This question is too hard. Instead, ask, “how many behaviors per test case?” and answer, “one.”
I presented at Full Stack about unit testing but what I really like is behavior-driven development.
You can think of a code base as a collection of behaviors: given some inputs (data, events), it makes some outputs (more data, more events). In this perspective, the code itself is an implementation detail. As long as it takes the inputs and creates the outputs, it makes little difference what classes, methods, functions etc, implement that behavior.
This kind of thinking is recursive: each behavior is composed of smaller behaviors. For example, in a web application:
1 2 3 4 5 6 7
Each subsequent level of behavior may have an implementation of its own.
Testing a behavior
In a web application, unauthorized requests:
- Return meaningful HTTP responses, including a status and a body; and
- do not execute the requested action
I would specify that as two behaviors:
1 2 3 4 5 6 7 8 9 10 11 12
Notice that the first test made two assertions. You could split that into three test cases but I don’t think it’s worth the trouble. What’s the case where
"Not Authorized" are not part of the same behavior?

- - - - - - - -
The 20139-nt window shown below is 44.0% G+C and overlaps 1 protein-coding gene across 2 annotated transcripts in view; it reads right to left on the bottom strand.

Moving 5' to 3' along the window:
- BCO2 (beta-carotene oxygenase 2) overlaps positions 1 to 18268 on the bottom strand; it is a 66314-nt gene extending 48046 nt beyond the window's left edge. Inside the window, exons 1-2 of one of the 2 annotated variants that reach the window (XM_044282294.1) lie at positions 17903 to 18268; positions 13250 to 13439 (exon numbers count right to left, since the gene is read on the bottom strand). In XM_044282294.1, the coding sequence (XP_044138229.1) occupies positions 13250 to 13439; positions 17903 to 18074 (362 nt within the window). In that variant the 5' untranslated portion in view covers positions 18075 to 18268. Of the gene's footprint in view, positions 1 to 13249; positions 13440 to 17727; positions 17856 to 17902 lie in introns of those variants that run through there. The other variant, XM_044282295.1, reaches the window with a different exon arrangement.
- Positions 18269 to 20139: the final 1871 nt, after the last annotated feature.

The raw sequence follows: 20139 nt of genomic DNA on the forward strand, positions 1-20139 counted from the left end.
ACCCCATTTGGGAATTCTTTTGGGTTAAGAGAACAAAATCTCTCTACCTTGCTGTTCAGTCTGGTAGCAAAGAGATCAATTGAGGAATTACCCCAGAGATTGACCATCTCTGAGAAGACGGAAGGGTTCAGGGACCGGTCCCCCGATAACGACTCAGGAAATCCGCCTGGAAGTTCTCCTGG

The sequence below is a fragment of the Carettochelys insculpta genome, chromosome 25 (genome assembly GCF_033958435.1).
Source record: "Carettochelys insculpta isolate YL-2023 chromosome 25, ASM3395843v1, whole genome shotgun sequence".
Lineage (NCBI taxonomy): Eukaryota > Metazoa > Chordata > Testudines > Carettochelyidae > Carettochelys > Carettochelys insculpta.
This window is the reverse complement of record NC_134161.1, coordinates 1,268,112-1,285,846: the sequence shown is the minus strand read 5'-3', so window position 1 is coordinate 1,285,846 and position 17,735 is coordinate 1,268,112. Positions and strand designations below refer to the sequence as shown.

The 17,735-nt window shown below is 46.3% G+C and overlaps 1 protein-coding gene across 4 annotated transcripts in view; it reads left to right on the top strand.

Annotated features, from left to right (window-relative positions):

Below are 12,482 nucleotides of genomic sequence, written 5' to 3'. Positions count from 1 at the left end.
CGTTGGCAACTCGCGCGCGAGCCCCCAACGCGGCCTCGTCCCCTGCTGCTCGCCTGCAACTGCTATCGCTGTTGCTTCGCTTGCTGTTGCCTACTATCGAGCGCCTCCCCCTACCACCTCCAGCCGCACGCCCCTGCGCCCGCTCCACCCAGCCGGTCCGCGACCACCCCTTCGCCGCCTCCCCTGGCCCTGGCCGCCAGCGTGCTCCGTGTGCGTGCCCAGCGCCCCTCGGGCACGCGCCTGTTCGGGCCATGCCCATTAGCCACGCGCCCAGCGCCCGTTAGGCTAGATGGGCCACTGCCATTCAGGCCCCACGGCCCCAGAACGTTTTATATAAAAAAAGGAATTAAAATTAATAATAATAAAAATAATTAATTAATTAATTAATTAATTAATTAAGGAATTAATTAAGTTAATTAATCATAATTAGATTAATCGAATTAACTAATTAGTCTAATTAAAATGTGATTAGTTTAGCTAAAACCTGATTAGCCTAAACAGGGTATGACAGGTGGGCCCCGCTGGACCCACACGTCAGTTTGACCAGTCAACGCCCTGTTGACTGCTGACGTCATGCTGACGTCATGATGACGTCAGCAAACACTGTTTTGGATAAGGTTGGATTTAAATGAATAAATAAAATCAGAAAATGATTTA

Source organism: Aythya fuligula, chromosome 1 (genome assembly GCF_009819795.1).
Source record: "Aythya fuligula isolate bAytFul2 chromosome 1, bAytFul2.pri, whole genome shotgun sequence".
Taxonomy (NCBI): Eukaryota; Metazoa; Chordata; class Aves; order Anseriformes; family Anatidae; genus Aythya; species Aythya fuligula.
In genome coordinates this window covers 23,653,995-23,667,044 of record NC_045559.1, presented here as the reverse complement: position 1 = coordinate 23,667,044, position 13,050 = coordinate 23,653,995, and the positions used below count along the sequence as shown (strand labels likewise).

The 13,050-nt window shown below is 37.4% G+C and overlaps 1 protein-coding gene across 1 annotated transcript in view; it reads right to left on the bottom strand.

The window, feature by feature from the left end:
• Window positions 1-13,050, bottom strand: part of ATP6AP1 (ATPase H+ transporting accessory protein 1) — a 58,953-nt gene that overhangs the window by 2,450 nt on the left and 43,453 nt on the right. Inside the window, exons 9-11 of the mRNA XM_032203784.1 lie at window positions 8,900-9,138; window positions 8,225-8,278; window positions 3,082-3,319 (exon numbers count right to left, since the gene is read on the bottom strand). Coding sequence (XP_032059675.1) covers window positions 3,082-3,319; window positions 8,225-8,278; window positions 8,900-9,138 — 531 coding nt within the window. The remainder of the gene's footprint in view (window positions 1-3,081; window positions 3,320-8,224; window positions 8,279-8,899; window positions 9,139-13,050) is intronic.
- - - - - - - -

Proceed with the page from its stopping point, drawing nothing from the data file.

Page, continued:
Multiple Assertions is a Code Smell
If your test case has many assertions, your code may be telling you that you’re specifying multiple behaviors at once. Ask yourself:
- Is there a smaller unit of work to extract?
- Can I make this a two-step process, where step one’s result is passed to step two?
- Can I break each test case (and its corresponding code) into a distinct strategy?
- Am I testing business logic and interaction with an external service (eg, your database or an HTTP service)? Can I separate the two actions?
- Am I transforming data, then acting based on the result? Can I separate those two?
- Are there assertions that are shared between multiple test cases? Is there an underlying behavior there?
Other People on The Internet
Here’s some more dignified reading on the topic:
- “Introducing BDD,” Dan North. I especially agree with his point that behavior-driving thinking helps you focus your design and implementation.
- “Testing One Assertion Per Test,” Jay Fields. I basically agree with him: “Tests that focus on one behavior of the system are almost always easier to write and to comprehend at a later date.” But I disagree with his assumption that one behavior equals one assertion.
- “Is it OK to have multiple asserts in a single unit test?”, random Stack Overflow people. “Yeah, but try not to.”